How did we get “wedge issues?”

In American politics, we call them “wedge issues.” These days, it can be just about anything. But, generally, it’s throwing something out there for “discussion” that won’t get discussion because the person throwing it out knows everyone has a pre-fabricated response.

Gay Marriage

Wedge issues.

When did we get “wedge issues?” 1970s, when Roe v. Wade was decided?

I would really invite all believers to read N.T. Wright’s challenging book Surprised by Scripture. (He takes on Christian wedge issues there, like women in ministry and more.) His last few chapters are challenging in regards to how we see the founding of the United States and how western Europe in general has been since the Enlightenment.

Wedge issues, in his view, didn’t start in the last few decades for Americans. They started from the founding. The “Enlightenment settlement”, as Wright calls it, allows for “Christian witness” in some arenas, but shuts it off in other arenas. The contract we signed? The Declaration of Independence and the Constitution. His argument is the church is told to step back from public life and do its own thing in private.

Again, it comes from the Epicurean philosophy our founding Fathers, especially ones like Jefferson, followed: God exists, but he’s a long way off. The world will now get along under its own steam.

The church can “purchase its independence by colluding with the implied pagan philosophy.” So, people get their “private religion” and can practice as they choose, but leave the spirituality behind when the “big people” issues on how the system runs are discussed.

Then delivers this bomb:

I suspect that one of the reasons why the creation/evolution debate generates to much heat in America — far more than anywhere else — is that people can hear all the overtones, social, cultural, and political, that it throws off. The idea of God having anything to do with the ongoing process of the world flies in the face of all that Western culture has stood for — including Western Christian culture.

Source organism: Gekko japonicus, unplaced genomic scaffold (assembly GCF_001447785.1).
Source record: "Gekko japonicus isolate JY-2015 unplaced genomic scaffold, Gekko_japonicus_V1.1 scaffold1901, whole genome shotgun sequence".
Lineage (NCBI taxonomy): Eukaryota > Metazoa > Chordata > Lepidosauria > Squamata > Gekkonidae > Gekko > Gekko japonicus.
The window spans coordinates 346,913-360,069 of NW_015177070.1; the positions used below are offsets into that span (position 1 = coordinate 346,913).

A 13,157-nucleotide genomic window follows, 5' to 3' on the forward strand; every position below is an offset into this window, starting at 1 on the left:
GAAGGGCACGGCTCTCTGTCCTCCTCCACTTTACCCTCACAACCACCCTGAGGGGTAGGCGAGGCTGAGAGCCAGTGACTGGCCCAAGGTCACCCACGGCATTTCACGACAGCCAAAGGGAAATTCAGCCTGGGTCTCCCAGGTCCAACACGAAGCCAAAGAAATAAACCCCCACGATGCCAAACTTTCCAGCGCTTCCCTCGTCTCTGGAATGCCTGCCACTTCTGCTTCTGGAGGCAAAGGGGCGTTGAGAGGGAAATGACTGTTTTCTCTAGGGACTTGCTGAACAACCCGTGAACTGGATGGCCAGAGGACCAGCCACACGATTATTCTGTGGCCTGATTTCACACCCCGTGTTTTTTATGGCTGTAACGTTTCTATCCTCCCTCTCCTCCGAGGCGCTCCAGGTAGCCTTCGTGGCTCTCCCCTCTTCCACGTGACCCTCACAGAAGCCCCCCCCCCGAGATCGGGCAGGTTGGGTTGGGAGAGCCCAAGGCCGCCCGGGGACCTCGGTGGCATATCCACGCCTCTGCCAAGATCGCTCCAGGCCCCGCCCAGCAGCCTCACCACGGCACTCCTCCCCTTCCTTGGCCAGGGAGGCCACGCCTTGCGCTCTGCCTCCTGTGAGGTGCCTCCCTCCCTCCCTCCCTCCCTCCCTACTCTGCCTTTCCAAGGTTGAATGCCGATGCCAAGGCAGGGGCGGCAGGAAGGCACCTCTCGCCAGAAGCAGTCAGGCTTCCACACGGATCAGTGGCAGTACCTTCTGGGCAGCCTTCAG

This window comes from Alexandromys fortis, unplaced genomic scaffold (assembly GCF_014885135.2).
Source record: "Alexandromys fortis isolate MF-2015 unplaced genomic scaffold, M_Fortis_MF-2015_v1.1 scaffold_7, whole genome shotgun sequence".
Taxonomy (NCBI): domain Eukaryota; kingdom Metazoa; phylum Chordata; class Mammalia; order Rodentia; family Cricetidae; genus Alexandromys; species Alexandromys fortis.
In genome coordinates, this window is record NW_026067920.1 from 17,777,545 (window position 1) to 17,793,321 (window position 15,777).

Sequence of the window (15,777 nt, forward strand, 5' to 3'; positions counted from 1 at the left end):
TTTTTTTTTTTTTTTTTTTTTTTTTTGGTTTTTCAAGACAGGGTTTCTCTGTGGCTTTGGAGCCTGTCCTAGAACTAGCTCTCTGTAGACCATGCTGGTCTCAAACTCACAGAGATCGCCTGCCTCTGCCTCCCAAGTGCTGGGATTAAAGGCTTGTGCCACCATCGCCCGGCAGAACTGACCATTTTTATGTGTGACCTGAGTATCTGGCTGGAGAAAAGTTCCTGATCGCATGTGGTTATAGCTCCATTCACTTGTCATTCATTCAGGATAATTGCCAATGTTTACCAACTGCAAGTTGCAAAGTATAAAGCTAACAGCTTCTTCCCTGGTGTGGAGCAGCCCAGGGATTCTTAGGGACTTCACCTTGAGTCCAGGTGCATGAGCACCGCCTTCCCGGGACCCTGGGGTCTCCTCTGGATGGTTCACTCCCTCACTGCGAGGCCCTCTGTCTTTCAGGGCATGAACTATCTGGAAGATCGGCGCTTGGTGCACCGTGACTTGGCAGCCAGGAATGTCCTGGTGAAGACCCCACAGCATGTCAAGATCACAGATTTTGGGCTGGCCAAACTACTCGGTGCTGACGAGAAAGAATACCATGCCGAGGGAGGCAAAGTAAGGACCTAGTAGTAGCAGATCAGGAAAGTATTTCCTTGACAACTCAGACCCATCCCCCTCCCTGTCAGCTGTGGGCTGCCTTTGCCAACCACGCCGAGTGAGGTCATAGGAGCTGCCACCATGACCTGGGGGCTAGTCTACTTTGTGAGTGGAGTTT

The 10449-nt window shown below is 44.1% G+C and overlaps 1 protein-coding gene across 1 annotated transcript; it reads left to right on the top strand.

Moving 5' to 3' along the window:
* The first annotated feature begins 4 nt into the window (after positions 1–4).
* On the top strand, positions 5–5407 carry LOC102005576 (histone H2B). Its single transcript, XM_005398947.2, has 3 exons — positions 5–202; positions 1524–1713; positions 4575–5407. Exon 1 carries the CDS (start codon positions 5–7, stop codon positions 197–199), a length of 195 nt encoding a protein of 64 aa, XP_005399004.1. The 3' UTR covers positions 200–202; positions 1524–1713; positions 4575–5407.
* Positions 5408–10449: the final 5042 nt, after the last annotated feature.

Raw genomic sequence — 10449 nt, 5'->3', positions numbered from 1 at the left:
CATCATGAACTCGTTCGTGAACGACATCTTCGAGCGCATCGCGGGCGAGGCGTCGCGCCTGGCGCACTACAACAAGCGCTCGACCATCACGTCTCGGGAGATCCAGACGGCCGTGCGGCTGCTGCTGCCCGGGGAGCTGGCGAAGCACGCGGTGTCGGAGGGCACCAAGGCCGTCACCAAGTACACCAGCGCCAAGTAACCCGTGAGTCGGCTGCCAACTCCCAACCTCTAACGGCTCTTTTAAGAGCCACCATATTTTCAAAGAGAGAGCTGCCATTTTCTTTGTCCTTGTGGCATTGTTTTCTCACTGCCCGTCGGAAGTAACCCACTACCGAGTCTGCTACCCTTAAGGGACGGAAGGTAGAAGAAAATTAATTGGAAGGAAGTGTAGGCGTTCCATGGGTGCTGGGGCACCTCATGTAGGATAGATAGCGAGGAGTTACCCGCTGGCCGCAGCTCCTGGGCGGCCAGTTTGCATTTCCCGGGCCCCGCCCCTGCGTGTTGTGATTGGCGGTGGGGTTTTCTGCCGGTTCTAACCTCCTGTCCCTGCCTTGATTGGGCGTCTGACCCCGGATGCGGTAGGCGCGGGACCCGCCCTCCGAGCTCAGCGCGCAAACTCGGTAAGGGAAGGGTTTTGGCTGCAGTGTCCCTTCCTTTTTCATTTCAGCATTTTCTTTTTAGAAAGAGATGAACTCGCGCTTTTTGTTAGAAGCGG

And this:

Have we fostered a culture in which the lordship and teachings of Jesus, for instance about poverty or human dignity or war, have been honored, studied, taught and practiced? Or have we been content — as so many Christians on both sides of the Atlantic have been content — to drift with this or that prevailing political wind, to trim our sails so that only one or two real distinctives are left, related perhaps to sexual and family life, only then to complain when the principalities and powers, having quietly gained our cooperation in other spheres, such as rampant individualism and the neoliberal vision of the good life that goes with it, now come to attack those last remaining strongholds?

Is it possible America didn’t “fall” with the Supreme Court decision about gay marriage, or Roe v. Wade, but the church abdicated some responsibility leading into the very founding of a nation we thought we could call “Christian?”

Honestly, read Wright’s book. It’s a LOT more to dive into than just this simple post!

The immense value of the Church

I am enjoying a bit more time for reading, so this summer I am revisiting some recent gems I’ve read on ecclesiology. I walked through Simon Chan’s Liturgical Worship last week. This week it is Exploring Ecclesiology by Harper and Metzger. Chan is a Pentecostal while Harper and Metzger are evangelical. Their journey helps me frame my own journey.